The screen shots may not dazzle on Dribbble, the popular show-and-tell site for graphic designers, illustrators and typographers, Goldman admits. “But when you interact with it, and the flow and the motion and the ease of use and the speed and all the subtle cues that are given to you throughout time, that may be beautiful and extraordinarily sophisticated.”

Goldman feels that fluid digital experience is best demonstrated, ironically, by the old school pen and paper method, at least in the early stages of selling an app or website design. 29th Drive has even launched its own line of physical sketch kits called Inkwell, which it sells to other UX designers, and hosts monthly webinars teaching designers how to put “pens before pixels.”

“It’s just so much quicker to use pen and paper, as opposed to creating Photoshop comp after Photoshop comp,” he says. “We’ll shuffle paper around and make the interface out of paper. It’s all very quick, and by being quick, it really allows you to find better ideas, and also avoid the trap of refining a bad idea.”

Battle of the brand

Gregg Goldman admits the company name, derived from the street in West Phoenix where he and Kevin grew up, can sometimes throw off clients who come looking for an actual 29th Drive around the Scottsdale Quarter.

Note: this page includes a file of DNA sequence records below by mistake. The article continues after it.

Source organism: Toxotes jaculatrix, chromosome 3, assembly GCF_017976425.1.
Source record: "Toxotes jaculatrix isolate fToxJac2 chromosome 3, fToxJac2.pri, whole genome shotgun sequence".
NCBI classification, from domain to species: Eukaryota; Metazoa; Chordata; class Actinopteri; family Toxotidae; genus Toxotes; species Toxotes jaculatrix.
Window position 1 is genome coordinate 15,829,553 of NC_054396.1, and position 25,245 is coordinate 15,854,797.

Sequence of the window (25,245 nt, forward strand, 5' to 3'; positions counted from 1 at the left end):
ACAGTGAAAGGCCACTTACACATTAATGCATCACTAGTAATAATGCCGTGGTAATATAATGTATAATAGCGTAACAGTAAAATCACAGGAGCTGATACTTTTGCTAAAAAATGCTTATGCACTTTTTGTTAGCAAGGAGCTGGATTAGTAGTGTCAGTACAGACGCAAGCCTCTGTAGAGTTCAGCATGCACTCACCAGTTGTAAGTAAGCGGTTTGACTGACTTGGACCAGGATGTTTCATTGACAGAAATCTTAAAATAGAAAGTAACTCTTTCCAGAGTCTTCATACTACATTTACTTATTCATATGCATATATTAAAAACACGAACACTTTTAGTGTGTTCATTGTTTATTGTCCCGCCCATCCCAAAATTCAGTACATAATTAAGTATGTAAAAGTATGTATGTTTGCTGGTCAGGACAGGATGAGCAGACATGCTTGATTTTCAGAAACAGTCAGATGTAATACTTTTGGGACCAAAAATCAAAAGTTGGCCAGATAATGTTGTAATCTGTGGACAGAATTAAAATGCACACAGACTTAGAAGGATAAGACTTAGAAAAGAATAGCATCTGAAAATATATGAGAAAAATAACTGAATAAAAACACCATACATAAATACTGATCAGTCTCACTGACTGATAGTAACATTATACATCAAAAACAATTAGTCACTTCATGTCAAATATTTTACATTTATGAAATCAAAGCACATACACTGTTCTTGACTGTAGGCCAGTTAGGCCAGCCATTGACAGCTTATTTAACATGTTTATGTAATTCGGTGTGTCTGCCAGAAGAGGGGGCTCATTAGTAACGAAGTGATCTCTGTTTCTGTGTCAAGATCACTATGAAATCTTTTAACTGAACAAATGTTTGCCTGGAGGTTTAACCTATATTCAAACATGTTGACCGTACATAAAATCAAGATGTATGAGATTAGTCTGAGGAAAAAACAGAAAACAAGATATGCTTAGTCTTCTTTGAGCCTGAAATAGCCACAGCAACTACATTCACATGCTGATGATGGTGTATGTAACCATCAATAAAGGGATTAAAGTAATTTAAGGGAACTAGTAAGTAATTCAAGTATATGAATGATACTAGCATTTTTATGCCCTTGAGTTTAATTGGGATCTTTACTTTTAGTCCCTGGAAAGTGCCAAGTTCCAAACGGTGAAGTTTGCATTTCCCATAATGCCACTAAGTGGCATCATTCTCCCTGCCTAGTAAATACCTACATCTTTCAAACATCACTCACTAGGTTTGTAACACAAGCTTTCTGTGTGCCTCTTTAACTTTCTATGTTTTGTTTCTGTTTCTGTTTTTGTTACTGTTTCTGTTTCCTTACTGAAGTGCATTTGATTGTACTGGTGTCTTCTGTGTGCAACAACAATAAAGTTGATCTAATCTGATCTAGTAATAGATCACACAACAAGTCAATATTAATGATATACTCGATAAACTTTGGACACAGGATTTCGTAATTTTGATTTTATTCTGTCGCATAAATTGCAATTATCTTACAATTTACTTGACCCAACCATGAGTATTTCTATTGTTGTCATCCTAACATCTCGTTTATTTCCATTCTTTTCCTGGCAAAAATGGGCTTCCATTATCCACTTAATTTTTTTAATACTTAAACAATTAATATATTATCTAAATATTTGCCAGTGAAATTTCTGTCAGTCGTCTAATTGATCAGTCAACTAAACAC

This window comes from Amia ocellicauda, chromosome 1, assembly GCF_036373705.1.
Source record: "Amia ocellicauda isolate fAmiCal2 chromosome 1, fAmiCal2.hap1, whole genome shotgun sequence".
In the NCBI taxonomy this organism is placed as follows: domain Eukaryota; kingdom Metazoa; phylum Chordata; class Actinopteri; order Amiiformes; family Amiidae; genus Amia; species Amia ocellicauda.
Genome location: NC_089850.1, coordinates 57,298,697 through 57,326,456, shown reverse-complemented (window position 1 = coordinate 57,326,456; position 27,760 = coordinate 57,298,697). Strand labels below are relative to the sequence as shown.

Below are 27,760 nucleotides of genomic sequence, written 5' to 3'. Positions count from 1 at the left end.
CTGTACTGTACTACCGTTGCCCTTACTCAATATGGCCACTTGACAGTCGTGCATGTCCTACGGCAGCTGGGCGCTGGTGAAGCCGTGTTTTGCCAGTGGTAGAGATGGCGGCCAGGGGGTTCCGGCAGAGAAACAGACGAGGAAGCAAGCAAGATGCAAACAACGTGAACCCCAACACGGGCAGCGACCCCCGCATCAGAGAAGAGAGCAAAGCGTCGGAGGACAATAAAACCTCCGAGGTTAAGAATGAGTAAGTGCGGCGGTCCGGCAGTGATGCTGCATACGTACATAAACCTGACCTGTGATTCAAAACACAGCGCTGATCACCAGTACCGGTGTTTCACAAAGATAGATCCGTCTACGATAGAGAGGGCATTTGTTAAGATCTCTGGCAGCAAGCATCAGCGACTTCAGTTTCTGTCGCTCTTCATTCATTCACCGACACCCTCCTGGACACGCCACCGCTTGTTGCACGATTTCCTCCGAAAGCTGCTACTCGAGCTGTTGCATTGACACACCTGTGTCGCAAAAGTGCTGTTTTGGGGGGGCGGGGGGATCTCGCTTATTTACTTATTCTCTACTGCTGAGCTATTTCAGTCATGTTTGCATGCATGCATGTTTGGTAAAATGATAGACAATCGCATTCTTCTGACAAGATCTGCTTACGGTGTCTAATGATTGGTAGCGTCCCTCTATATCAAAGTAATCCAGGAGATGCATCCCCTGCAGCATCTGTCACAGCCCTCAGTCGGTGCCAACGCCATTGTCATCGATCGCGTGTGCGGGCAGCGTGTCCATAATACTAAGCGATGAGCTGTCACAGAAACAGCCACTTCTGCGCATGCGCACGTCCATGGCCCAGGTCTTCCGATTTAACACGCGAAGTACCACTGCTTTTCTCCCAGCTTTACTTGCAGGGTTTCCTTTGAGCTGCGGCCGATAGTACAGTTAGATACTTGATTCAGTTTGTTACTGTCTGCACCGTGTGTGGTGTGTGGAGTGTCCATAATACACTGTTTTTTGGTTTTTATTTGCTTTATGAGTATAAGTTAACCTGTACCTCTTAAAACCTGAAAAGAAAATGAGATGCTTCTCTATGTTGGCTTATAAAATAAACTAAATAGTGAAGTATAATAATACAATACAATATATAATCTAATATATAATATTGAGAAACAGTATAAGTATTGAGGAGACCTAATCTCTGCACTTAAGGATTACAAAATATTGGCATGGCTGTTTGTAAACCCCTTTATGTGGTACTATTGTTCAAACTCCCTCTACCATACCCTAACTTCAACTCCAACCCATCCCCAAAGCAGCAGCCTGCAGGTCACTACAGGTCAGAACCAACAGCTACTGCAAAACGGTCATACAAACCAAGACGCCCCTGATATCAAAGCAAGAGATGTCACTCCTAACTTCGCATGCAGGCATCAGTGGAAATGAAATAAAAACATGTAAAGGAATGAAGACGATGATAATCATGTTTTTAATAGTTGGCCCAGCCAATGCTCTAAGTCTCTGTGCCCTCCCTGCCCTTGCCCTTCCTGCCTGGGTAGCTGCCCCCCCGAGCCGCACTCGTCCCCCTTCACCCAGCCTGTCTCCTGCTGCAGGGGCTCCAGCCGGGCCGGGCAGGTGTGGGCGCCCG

“We had a different name at first,” he says over the webcam, “but a friend of ours said, ‘It sounds made up. And if there’s anything about you two, you’re not made-up guys.’ So we picked a name that was genuine to who we are.”

Gregg, eight years older than his brother and the more business minded of the two (he studied finance and law at ASU before working as a music business V.P. at Sony and Warner, while Kevin majored in industrial design and later moved to Seattle to launch his own web design service—and play bass in the indie rock band Maktub), says it hasn’t been easy persuading the city’s creative coders to stay in the Valley and come work in North Scottsdale.

“There’s a brain drain, a creative drain, of people leaving here to go to a design town like Austin, San Francisco, Portland, Seattle or Chicago,” he says. “So absolutely it’s hard to find the right people here.”

Kevin adds that it’s twice as hard talking techies into working in North Scottsdale. “Scottsdale has a brand, and North Scottsdale has a brand—and it’s not the brand that designers want to be associated with,” he says. “So designers, even if we find them in Phoenix, they don’t want to drive up to North Scottsdale. This is the land of Lamborghinis and plastic surgery. And here we are, this little firm that looks like a startup when you walk in the office. We dress differently, we have a foosball table and bikes at the front desk instead of a secretary. We’re kind of the anomaly in Scottsdale Quarter.”

Nevertheless, Kevin, who moved back to the Valley five years ago with his wife and two kids and now lives just a couple miles away from the office, and Gregg, who splits his time between Scottsdale and L.A., believe there’s a need for a good digital design firm in the Airpark area—and enough high-tech hipsters here to help them build usable, functional and fashionably flat apps for Arizona businesses.

“We just don’t sell them on the fact that we’re right next door to Dominick’s,” Gregg adds, with a laugh.